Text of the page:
the width parameter for this method should ve validated and appropriate response made
such as having the method return a boolean indicating success or failure.
In a seperate file construct a main application class
to test and exercise the model.
You ight do this by drawing out some outdoor landscape map on paper
and writing appropriate code that will represent this map using the model.
Compile, execute and review the application.
These activiteies illustrate that when designing and implementing �
- consider how the entity you are developing will be used in terms of its publicly exposed behaviour, this can often be expressed via an interface;
- analyse how a client will instantiate objects of your entity class, this identifies the required constructors; and
- evaluate the required client software code in terms of calling members, supplying parameters and retrieving results.
Adding more behaviour.
Let us now consider meeting requirement H which requires the model to expose behaviour
to allow a specific terrain type to be set in some rectangular subarea within the map, perhaps randomly.
The random generation will be considered later,
let us first consider setting an area to a single terrain type value.
this behaviour will be exposed through the setArea(...) method taking the subarea definition and terrain type as parameters.
Consider how to define the subarea;
this might be in terms of ...
Decide on one of these to use as the mechanism for subarea definition.
- coordinates of one corner with the width and height of the subarea;
- coordinates of the centre of the subarea with the width and height of the subarea;
- coordinates of diagonally opposite corners;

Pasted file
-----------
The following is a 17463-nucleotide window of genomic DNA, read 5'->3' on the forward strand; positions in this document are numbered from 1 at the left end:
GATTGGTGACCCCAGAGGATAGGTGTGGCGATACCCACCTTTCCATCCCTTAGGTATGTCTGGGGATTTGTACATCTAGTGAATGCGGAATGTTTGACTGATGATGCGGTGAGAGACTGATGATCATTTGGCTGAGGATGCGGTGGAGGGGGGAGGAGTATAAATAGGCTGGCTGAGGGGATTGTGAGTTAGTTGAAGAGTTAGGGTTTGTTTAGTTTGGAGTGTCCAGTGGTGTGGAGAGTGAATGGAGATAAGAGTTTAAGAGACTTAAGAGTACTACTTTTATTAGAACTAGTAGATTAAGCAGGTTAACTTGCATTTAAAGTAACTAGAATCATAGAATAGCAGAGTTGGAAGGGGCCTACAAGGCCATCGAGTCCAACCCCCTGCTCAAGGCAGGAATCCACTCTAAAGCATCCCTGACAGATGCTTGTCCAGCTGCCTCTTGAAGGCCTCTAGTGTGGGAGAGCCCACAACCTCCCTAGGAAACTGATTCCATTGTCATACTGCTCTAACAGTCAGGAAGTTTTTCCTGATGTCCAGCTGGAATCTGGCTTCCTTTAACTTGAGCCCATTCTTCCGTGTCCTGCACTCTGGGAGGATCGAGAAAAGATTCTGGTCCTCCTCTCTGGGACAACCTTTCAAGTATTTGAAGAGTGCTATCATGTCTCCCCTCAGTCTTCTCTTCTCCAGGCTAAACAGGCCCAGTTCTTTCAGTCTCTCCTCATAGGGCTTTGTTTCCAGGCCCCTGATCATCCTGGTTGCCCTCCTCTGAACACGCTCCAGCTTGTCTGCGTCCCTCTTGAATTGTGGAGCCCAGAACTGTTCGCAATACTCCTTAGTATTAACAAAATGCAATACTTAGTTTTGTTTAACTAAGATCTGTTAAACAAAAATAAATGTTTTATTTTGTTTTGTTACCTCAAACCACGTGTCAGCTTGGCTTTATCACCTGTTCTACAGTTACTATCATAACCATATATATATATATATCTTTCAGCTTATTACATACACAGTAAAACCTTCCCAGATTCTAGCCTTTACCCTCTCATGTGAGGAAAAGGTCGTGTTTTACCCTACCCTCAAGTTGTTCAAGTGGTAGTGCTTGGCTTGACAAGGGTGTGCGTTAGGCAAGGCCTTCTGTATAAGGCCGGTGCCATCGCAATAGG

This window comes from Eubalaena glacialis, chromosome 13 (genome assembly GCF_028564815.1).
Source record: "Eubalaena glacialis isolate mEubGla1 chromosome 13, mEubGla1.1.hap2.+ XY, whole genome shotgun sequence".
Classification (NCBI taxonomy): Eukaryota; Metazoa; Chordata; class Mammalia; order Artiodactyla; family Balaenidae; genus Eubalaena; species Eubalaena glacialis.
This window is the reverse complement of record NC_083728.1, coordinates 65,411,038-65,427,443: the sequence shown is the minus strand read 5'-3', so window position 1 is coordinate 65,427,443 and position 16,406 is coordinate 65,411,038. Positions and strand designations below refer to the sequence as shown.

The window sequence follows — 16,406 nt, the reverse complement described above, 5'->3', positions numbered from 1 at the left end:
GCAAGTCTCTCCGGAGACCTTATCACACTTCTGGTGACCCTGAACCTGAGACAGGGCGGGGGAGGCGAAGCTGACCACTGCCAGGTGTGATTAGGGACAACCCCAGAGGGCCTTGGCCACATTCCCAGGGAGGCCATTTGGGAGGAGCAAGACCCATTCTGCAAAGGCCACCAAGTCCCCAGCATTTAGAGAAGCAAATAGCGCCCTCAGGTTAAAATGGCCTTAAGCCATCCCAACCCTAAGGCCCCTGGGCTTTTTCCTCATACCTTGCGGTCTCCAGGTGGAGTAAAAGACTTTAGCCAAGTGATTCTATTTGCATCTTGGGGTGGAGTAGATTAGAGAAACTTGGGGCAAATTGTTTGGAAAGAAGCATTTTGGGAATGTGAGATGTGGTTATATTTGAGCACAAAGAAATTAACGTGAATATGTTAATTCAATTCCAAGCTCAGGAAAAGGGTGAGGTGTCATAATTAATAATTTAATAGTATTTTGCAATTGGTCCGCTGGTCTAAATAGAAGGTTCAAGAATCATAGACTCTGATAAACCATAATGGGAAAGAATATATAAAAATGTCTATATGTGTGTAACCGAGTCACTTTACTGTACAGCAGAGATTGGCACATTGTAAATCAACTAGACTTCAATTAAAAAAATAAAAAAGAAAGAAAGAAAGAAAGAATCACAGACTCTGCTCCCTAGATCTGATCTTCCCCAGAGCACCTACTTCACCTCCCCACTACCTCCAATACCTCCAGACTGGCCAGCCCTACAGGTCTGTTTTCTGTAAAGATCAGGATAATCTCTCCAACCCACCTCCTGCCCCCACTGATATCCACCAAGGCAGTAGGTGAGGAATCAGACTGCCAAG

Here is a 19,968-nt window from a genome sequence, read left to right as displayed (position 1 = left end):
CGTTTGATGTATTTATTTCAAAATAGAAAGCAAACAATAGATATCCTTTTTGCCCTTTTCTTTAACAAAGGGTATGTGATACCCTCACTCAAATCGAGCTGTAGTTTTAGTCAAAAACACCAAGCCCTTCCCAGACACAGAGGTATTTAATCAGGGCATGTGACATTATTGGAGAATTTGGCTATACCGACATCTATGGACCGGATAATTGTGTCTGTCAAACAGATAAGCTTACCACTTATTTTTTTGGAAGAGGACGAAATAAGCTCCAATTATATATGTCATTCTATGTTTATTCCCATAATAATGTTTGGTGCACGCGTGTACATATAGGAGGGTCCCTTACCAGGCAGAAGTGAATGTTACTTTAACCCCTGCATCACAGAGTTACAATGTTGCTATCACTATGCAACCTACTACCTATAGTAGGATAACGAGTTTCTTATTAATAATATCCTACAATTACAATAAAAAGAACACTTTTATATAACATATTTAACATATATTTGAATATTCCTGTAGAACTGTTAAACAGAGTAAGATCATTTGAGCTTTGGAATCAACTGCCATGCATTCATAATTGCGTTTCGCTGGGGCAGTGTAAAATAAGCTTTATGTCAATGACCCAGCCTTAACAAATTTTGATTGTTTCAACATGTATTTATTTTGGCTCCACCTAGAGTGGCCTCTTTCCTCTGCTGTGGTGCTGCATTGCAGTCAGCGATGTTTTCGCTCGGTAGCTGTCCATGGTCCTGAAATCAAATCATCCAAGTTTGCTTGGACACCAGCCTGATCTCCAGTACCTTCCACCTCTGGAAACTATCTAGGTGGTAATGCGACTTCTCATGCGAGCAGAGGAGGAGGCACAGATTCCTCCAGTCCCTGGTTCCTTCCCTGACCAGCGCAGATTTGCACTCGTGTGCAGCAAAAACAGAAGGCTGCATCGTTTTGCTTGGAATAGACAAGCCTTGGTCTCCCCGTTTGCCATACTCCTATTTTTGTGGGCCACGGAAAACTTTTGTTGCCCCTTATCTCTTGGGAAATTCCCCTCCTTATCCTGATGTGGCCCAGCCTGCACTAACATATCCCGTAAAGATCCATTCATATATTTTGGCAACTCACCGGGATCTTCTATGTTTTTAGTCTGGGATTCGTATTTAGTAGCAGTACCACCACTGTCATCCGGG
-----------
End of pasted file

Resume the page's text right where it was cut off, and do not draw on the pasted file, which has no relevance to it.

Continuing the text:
- or some other definition.
Consider what happens if an invalid subarea definition
(i.e. partly or wholly outside the map)
is supplied as parameter to the method.
Possible approaches to this are to ...
Also consider what indication the method should provide to the client code that an invalid subarea has been supplied.
this could be accomplished by ...
- return without setting any part of the subarea;
- set the part of the subarea (if any) that is within the map, ignoring the rest.
Consider the effect of these approaches on what the client application can and cannot do
and hence decide on the approach to take in your model.
- providing no indication;
- returning a bool;
- throwing an exception.
Amend the ITiledMap interface
to include the setArea(...) method as you have identified above.
Amend the tiledMap class to provide an implementation of the setArea(...) method.
Amend your exerciser application to include tests for the correct operation of
the setArea(...) method,
including its handling of an invalid subarea definition.
Requirement H also indicated that the model should have
the ability to randomly generate a subarea of map.
This will require our code to create random numbers;
in Java this is handled by the java.util.Random class.
To review how to generate random numbers in Java you can review the following references:
the term "randomly generate" is ambiguous;
it might apply to
- the subarea definition;
- the terrain tile type to use;
- the position of the tiles; and/or
- the number of tiles to generate.
So to introduce random area setting behaviour we will first have to decide
on which of the above we will incorporate into our model.
Design appropriate subarea random generation behaviour by adding methods (or one overloaded method) to the interface.
Amend the concrete class to implement the revised interface.
Add appropriate exercise code in your main application.
As usual, compile, execute and review your application and the tiled map model.
Reviewing this section it is quite surprising that such a simple requirement
as setting a subarea of the map could lead to so many design decisions needing to be made.
Never under-estimate the complexity of what are apparently simple problem areas!